The Brown Creeper prefers forests with many large live trees for foraging and large loose-barked (often dead or dying) trees for nesting. In the summer it tends to live in mature coniferous forests; the tree species vary greatly across its range, but can include redwood, Douglas-fir, ponderosa pine, spruce, eastern hemlock, white pine, and bald cypress. In the winter it uses a wider variety of wooded habitats from deciduous forests to suburbs to parks to orchards. In winter in north Texas and the Midwest, creepers are particularly common in oak-hickory forests and tree savannas. Brown Creepers breed up to about 4,500 feet elevation in eastern North America and all the way up to treeline (around 11,000 feet) in parts of the West.Back to top
In the breeding season, Brown Creepers eat insects and their larvae (including stinkbugs, fruit flies, gnats, beetles, weevils, bark beetle parasitoids, butterflies, moths, lacewings, caddisflies, scale insects, leafhoppers, katydids, flat-bugs, plant lice, ants, and sawflies) along with spiders, spider eggs, and pseudoscorpions. They mainly patrol large, live trees with deeply furrowed bark, which harbors the highest densities of insects. They glean, probe, and peck at the trunk with their long, downcurved bills. Starting near the bottom of the trunk, they work their way up the tree to within several feet of the top, then fly to the bottom of another tree (or sometimes the same one) to begin again. In the winter they maintain the same diet of insects and other arthropods, but may also eat small amounts of seeds and other plant materials. Creepers may visit seed and suet feeders. Back to top
Both adults investigate several possible nest sites. They almost always choose a spot between the trunk and a loose piece of bark on a large, dead or dying tree—either deciduous or coniferous—in a dense tree stand. They occasionally nest in large live trees with peeling bark or in dead portions of live trees. Nests are between a couple of feet off the ground and 40 feet up.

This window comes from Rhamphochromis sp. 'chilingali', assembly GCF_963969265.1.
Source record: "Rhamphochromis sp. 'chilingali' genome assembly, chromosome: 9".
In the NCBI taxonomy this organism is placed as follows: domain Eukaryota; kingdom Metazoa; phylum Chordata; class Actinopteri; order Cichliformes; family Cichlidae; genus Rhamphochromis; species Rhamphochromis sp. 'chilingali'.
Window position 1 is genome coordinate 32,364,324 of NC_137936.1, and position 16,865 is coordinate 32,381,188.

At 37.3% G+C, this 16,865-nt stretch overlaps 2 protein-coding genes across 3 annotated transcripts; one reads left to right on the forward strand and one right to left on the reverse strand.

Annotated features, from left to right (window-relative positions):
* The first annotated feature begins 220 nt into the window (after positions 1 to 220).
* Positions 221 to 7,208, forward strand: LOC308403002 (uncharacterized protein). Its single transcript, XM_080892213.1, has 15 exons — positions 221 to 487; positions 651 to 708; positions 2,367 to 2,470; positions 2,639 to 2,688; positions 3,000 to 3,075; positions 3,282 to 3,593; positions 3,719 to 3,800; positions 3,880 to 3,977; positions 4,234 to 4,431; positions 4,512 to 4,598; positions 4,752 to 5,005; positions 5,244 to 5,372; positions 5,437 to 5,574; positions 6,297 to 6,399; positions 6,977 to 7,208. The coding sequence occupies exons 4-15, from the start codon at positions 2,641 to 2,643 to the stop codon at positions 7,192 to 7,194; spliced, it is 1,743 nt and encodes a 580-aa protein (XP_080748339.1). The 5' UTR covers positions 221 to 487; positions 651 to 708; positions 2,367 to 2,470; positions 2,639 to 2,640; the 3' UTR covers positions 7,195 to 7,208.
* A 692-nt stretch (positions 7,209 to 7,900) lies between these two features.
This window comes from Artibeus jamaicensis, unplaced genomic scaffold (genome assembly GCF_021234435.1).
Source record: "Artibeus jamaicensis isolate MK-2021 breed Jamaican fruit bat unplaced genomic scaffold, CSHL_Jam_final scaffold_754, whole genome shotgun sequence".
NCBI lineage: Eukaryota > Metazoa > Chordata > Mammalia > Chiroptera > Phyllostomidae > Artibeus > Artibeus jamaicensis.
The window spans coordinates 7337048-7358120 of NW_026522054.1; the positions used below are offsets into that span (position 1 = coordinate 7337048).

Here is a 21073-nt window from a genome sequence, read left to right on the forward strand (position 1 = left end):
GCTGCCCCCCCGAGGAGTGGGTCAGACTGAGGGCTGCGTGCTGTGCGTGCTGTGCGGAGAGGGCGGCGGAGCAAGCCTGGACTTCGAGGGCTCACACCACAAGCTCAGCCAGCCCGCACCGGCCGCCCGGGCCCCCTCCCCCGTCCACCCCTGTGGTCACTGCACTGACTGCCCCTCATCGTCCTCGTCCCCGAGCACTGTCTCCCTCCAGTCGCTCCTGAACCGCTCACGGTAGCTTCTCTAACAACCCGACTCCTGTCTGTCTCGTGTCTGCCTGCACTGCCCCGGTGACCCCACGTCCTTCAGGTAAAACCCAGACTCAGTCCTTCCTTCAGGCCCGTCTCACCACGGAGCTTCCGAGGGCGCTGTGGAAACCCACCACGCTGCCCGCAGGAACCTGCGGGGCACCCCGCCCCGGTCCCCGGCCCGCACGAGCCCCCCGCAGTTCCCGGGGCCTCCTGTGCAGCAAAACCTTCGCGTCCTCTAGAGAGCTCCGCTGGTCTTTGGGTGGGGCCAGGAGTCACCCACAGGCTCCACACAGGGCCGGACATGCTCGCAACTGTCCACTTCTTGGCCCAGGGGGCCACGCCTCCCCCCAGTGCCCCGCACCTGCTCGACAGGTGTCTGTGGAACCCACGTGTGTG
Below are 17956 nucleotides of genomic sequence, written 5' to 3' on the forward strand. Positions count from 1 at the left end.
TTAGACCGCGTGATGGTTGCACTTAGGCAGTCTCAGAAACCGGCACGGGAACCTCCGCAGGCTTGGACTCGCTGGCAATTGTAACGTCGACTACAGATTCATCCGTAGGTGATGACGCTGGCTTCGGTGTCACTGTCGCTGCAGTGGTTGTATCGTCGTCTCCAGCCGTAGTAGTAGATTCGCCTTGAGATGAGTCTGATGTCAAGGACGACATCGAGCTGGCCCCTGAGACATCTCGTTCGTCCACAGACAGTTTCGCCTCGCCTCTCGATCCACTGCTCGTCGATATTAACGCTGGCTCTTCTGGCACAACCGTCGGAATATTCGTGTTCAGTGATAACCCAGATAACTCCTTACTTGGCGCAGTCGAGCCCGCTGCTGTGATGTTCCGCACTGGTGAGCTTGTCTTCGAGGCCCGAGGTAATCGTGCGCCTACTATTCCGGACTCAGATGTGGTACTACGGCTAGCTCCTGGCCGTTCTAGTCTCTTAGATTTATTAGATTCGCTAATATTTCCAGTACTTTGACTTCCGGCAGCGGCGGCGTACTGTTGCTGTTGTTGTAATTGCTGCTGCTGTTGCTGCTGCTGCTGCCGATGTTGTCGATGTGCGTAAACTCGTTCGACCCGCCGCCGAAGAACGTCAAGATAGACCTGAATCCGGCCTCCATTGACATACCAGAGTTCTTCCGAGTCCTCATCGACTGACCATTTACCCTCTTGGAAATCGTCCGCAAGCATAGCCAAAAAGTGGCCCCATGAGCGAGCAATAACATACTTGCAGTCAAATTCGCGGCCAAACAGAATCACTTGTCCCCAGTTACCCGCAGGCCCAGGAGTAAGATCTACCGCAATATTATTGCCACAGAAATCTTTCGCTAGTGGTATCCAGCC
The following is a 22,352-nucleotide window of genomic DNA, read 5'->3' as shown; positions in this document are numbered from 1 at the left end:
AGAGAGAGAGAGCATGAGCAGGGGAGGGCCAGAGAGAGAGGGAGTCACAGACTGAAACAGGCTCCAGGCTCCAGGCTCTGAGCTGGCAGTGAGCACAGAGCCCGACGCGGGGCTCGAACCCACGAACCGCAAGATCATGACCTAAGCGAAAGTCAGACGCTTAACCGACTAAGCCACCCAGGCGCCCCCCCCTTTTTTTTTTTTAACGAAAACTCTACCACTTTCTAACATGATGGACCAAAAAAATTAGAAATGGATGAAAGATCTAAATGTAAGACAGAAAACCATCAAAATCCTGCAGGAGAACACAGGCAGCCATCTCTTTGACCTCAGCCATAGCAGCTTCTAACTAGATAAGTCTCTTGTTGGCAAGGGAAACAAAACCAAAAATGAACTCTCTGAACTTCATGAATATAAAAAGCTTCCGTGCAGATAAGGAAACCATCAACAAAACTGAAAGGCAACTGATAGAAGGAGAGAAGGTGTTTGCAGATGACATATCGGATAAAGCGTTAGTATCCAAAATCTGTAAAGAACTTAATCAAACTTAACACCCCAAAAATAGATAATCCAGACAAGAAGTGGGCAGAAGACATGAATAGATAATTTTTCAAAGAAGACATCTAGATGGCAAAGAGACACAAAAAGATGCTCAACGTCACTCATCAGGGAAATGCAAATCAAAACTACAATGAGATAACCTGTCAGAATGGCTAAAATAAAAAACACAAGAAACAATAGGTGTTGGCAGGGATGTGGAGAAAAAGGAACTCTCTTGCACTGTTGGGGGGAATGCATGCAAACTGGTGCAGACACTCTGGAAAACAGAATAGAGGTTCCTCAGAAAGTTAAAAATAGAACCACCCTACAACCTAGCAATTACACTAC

The female takes a week or two to build the nest, while the male helps by bringing nesting material (he often sings nearby). She builds the frame of the nest by layering twigs and strips of bark. She uses insect cocoons and spider egg cases to stick those materials to each other and to the inner surface of the tree bark. The nest cup, up to 2.5 inches deep and 6 inches across, consists of wood fibers, spider egg cases, hair, feathers, grass, pieces of leaves, lichens, and mosses. Some of the materials may be used twice, once to build the base and later taken from the base to build the nest cup.
|Clutch Size:||5-6 eggs|
|Number of Broods:||1 brood|
|Egg Length:||0.6-0.6 in (1.5-1.6 cm)|
|Egg Width:||0.5 in (1.2 cm)|
|Incubation Period:||13-17 days|
|Nestling Period:||14-20 days|
|Egg Description:||Smooth and white, speckled with pink or reddish-brown.|
|Condition at Hatching:||Eyes closed and bodies almost completely naked except for long, dark-gray down on the head.|